8 Tom Harmon
University of Michigan football great Tom Harmon was a two-time All-American and the 1940 winner of the Heisman Trophy. His sports fame earned him lunch with President Franklin Roosevelt, a product endorsement for Royal Crown Cola, and a $13,500 contract to star in Harmon of Michigan (1941). Although the film’s promotion suggested it told Harmon’s life story, the movie was made only months after his graduation. After summarizing his college career with authentic game footage, the narrative ventures off into fantasyland with a tale of marriage to his college sweetheart, followed by a string of coaching jobs.
Injuries suffered during his service in the Army Air Corps made Harmon’s stint in professional football brief. But they didn’t dull his interest in films. After the war, he played himself again in Gentleman Joe Palooka (1946), Triple Threat (1948), Bonzo Goes to College (1952), and All American (1953).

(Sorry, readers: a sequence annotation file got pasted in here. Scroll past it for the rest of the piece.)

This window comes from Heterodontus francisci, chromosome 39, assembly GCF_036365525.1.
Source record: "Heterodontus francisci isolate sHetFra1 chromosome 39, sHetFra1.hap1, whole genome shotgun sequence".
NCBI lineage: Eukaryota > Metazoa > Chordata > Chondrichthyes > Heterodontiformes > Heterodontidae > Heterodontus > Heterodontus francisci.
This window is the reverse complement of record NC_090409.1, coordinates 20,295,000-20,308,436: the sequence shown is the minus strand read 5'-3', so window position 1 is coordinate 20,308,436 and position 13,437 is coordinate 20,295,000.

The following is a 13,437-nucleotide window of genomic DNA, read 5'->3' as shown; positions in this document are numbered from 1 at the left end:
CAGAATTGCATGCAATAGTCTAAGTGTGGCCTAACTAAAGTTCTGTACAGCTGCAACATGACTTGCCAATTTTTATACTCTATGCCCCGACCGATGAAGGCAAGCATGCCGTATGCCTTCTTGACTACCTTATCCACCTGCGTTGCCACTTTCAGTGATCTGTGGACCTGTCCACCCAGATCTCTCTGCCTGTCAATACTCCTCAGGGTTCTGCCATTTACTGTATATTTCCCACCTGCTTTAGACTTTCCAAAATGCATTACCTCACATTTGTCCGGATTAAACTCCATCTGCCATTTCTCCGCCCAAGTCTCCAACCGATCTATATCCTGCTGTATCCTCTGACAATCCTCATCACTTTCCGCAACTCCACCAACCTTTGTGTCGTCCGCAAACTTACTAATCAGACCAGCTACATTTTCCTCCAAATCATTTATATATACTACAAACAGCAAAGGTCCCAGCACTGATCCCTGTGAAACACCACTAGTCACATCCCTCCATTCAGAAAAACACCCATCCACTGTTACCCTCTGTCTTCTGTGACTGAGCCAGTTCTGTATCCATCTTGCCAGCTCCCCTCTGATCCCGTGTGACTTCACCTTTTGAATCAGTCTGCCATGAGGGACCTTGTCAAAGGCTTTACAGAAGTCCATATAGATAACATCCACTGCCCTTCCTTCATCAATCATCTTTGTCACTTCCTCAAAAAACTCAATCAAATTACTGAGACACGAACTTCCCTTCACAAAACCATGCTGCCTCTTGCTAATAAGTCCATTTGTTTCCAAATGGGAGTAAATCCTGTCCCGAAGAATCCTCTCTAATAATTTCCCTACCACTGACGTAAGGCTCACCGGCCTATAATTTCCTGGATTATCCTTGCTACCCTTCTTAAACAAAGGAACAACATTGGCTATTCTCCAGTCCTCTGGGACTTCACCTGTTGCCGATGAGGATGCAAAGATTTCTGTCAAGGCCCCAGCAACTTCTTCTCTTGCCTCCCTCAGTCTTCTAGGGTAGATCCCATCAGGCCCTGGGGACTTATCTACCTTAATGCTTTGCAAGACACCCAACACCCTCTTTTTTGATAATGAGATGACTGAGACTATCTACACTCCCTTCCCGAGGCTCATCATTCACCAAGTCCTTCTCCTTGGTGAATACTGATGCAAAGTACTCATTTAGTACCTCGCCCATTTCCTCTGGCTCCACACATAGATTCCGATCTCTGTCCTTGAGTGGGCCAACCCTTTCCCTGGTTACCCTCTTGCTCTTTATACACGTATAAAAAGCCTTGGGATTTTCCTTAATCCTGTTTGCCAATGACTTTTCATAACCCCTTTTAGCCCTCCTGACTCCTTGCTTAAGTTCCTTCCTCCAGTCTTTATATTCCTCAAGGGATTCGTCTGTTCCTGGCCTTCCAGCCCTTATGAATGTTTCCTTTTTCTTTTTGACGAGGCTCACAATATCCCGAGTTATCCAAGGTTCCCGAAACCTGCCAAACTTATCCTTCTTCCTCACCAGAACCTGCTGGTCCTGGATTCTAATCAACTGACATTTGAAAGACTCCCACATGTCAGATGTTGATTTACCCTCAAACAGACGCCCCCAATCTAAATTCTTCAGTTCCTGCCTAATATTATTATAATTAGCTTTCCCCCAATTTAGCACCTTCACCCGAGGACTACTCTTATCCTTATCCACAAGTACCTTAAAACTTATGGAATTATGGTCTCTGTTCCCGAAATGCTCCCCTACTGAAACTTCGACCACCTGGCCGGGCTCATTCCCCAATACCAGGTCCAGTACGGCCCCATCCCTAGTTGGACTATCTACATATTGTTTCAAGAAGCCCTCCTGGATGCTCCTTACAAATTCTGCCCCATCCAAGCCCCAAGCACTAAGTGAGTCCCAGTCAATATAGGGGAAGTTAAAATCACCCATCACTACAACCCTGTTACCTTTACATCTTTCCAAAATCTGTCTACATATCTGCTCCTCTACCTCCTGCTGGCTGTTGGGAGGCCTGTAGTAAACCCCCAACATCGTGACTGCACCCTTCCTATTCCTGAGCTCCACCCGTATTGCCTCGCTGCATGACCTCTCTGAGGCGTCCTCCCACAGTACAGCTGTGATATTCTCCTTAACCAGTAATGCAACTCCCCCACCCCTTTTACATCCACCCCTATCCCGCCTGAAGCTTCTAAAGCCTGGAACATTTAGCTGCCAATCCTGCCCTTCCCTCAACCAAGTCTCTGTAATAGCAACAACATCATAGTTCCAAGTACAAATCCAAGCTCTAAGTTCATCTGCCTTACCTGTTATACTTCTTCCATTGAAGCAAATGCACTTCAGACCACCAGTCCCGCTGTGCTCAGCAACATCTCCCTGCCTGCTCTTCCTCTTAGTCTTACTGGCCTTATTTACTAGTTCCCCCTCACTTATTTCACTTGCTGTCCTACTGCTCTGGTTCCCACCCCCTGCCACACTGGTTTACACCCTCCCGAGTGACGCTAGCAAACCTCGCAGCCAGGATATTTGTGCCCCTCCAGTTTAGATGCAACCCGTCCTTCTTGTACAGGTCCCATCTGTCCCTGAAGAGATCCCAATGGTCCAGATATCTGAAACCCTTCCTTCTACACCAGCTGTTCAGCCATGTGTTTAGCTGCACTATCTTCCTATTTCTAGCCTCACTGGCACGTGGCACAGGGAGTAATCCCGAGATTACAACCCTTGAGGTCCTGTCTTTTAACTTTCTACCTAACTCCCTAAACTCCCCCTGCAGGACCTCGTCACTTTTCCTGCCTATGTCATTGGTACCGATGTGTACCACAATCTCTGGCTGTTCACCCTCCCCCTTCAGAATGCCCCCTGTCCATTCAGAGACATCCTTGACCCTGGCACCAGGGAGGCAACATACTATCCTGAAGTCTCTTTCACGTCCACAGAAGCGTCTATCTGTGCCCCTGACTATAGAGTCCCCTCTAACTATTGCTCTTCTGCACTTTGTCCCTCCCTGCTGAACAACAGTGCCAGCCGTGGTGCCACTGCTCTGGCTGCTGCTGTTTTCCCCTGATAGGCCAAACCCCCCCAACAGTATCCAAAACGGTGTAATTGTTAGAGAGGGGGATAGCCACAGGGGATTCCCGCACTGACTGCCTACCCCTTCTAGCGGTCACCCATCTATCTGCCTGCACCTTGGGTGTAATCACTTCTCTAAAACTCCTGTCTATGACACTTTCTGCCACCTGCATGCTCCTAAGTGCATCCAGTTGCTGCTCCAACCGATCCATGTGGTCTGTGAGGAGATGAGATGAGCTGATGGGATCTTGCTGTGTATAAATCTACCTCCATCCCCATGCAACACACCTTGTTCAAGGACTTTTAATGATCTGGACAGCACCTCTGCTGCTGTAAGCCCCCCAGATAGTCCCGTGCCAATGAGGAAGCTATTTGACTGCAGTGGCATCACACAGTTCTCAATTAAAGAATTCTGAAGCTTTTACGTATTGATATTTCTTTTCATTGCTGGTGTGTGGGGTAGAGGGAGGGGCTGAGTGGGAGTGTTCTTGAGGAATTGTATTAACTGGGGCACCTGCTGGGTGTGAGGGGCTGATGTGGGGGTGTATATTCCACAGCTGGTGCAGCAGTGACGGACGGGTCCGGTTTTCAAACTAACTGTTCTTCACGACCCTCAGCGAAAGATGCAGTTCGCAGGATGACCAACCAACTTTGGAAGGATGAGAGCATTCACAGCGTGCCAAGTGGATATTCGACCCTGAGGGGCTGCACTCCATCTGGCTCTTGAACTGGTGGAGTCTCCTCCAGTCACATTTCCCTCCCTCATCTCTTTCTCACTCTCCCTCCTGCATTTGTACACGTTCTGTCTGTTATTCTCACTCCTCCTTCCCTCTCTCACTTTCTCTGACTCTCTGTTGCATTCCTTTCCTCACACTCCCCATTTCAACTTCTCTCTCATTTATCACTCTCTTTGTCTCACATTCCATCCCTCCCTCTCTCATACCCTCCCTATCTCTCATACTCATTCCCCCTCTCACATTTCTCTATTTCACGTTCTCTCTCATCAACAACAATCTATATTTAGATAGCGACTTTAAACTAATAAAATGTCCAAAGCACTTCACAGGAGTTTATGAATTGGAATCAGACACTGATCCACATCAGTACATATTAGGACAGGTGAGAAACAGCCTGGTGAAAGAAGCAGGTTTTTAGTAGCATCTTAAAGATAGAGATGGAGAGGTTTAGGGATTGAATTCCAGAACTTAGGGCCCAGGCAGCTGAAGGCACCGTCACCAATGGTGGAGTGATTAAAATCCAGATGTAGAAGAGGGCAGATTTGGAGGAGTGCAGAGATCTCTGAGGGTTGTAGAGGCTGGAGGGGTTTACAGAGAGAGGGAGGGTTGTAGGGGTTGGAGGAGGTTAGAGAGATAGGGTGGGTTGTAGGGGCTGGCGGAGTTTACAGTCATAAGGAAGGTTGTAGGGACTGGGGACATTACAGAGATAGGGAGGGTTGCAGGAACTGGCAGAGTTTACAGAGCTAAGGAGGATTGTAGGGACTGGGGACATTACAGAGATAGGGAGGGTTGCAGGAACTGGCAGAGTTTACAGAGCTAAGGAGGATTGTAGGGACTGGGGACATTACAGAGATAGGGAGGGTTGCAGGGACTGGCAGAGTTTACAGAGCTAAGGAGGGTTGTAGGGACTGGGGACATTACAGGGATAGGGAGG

His success as a sports broadcaster led to his roles as an unnamed sports broadcaster in films, including the Tracy-Hepburn classic Pat and Mike (1952). One benefit of his underwhelming screen career was meeting actress Elyse Knox, whom he married in 1944. Their son Mark, himself a stand-out quarterback for UCLA, would go on to achieve the acting stardom his father never did.
7 The Beatles
Long before MTV made rock star videos available 24/7, A Hard Day’s Night (1964) gave Beatles’ fans 87 minutes of their beloved John Lennon, Paul McCartney, George Harrison, and Ringo Starr, with each playing his assigned persona: the clever one, the cute one, the shy one, the overlooked one. Shot for about $500,000 and released in the U.S. less than five months after their first appearance on The Ed Sullivan Show, this black-and-white film served up a playful version of a “typical” Beatles day, with songs, screaming fans, an imaginary grandfather, and a run-in with the law.
United Artists developed this project to exploit a gap in the Fab Four’s contract with Capitol Records, which did not include the distribution of soundtrack albums. The studio expected to make its money on sales of records rather than movie tickets, only to find itself with a screen hit as well as a chart-topper.